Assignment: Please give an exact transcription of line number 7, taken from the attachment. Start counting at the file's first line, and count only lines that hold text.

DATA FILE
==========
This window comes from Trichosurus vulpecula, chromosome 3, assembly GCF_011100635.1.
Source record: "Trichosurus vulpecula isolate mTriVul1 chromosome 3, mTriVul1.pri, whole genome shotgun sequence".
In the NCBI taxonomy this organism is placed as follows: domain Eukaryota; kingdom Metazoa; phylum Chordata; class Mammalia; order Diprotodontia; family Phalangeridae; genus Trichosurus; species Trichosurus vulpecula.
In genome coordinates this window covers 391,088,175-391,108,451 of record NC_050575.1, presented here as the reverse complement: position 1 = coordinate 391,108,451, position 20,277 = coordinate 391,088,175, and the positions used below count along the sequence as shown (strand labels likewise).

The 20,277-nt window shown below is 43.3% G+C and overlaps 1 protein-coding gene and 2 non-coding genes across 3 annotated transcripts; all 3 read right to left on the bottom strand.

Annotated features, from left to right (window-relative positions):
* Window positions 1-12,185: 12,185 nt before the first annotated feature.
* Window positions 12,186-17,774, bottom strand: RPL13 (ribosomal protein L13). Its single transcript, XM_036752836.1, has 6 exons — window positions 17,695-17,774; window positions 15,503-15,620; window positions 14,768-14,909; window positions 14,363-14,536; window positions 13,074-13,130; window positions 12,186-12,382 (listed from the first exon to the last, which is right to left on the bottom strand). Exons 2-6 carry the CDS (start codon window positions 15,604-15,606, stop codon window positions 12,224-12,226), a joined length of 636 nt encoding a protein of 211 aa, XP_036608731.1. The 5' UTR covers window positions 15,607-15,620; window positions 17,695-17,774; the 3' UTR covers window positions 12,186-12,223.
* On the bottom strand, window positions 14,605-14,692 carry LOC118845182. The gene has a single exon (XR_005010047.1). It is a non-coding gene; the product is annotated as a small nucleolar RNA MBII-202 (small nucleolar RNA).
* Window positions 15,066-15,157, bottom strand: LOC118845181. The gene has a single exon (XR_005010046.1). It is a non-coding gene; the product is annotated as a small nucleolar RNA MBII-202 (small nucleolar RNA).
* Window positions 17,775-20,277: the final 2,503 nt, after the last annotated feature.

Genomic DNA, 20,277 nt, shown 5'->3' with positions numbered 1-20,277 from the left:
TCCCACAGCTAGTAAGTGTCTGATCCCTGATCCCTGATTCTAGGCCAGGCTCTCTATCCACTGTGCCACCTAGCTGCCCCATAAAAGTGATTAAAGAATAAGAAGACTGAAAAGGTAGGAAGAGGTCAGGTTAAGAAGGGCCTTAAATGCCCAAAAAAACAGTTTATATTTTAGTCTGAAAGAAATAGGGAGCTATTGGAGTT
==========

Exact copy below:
* Window positions 1-12,185: 12,185 nt before the first annotated feature.